The world of knowledge and information is at our fingertips and it will be creative skills that are needed to synthesise this information in meaningful ways. We need to create the next generation of design thinkers.

Posted by: Justin Knecht

It’s not child’s play

My favorite definition of “play” came from my days at Crayola, where after exhaustive research and expert opinion, we landed on: “It’s what kids do.” That’s how kids learn about the world around them.

papercups.jpg

Workshop participants build paper cup towers at the Centre for Design Innovation

Play provides a safe environment for experimentation and (*gasp*) failure. Games offer the ability to role-play or introduce healthy competition.

Jess McMullin and others (Luke Hohmann, Serious Games, LEGO, Pat Kane) are using games and play within product, software, service and even policy development. This article via boxesandarrows describes why we use games, core game principles, how to apply games, and how to sell design games to your organization or client. There’s also some good links and great commentary.

Go play.

Posted by: Justin Knecht

Myth busting

There are a number of nice nuggets in this interview of Scott Berkun on his book, The Myths of Innovation.

People who earn the label “creative” are really just people who come up with more combinations of ideas, find interesting ones faster, and are willing to try them out.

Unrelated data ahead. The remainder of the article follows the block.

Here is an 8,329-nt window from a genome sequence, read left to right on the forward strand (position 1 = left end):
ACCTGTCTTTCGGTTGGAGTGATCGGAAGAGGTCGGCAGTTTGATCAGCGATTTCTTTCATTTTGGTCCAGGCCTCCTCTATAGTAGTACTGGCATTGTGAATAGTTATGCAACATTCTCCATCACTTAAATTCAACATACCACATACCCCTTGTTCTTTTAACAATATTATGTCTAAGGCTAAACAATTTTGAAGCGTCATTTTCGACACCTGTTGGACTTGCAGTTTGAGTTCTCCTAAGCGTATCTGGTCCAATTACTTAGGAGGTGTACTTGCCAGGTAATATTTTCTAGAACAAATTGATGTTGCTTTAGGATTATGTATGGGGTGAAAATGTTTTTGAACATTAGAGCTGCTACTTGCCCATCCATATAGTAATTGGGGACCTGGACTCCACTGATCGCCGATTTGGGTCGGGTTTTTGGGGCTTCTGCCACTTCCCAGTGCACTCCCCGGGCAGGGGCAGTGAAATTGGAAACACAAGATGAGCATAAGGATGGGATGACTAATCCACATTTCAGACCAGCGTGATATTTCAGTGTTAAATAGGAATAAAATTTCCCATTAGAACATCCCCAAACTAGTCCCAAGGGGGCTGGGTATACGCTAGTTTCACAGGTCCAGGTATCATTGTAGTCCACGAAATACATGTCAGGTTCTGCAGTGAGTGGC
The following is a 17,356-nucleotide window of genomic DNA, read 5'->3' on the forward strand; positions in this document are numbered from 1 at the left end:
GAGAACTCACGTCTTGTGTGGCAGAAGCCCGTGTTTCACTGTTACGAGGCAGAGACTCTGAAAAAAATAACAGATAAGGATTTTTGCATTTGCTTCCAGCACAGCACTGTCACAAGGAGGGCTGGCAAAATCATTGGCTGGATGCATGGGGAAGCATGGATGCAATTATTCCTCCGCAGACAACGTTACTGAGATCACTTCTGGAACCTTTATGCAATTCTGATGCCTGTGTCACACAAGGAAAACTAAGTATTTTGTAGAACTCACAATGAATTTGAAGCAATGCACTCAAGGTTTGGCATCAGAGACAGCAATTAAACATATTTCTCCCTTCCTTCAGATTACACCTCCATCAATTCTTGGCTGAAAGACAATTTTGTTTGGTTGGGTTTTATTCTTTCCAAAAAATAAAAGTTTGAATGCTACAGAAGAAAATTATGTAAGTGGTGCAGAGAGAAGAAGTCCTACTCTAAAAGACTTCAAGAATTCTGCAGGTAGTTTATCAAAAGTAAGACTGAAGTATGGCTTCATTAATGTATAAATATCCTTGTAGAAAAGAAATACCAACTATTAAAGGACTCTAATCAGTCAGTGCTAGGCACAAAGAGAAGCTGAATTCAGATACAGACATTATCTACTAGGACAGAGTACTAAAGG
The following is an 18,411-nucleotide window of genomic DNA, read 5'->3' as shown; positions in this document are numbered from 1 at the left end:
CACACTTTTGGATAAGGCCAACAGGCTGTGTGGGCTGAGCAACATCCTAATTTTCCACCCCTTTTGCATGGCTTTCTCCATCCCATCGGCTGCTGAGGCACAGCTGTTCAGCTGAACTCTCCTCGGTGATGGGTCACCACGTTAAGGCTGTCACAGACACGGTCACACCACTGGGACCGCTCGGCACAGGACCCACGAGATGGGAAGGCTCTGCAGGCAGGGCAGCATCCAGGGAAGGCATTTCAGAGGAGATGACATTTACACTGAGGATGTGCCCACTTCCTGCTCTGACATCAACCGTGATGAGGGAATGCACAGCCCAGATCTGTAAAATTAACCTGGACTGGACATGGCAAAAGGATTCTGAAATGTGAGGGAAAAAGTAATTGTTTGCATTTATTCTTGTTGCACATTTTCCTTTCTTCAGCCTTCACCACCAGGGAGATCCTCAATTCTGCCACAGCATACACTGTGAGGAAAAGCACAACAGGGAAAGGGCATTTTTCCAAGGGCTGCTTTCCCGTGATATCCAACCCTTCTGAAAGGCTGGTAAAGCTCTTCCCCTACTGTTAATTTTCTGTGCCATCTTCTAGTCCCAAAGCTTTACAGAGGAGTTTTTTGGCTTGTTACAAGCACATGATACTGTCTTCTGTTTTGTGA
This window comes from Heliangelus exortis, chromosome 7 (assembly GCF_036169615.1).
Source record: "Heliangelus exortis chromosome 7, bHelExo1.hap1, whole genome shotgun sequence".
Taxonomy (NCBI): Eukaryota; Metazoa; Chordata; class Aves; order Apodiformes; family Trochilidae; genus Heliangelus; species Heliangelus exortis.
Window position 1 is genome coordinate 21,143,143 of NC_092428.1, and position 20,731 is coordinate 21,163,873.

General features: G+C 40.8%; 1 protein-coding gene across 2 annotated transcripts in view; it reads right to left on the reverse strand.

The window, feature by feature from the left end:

Which leads me to believe that creativity can be taught. Some people may be more naturally gifted at those skills, but skills can be taught, and more importantly learned.

Experience with real people trumps expert analysis much of the time. Innovation is a practice—a set of habits—and it involves making lots of mistakes and being willing to learn from them.

Again, our Innovation by Design programme puts user research right at the heart of the process. Real value is found by talking to the real experts. Your users. It is about applying a set of new habits, as well as opening your mind to new perspectives and approaches to work. I’ve seen the look on faces in our workshops that say, “You want me to do that with one of my customers? You must be crazy.” No, not crazy, just willing to try a new approach, possibly “fail early in order to succeed sooner” and gain some key insights from your users.

Posted by: Justin Knecht

Achieving Orbit

The first book I would buy all the designers hired into Crayola would be Orbiting the Giant Hairball. Ironically, the book was written by a former employee of Hallmark Cards, who happen to own Crayola. Even an organisation boasting one of the largest internal creative staffs in the world can develop into a hairball and Gordon wrote the manifesto for creative survival, support and nurturing within the large organisation.

I was reminded of the book again, coming across this video homage put to music by a Stanford d.school student.

Posted by: Justin Knecht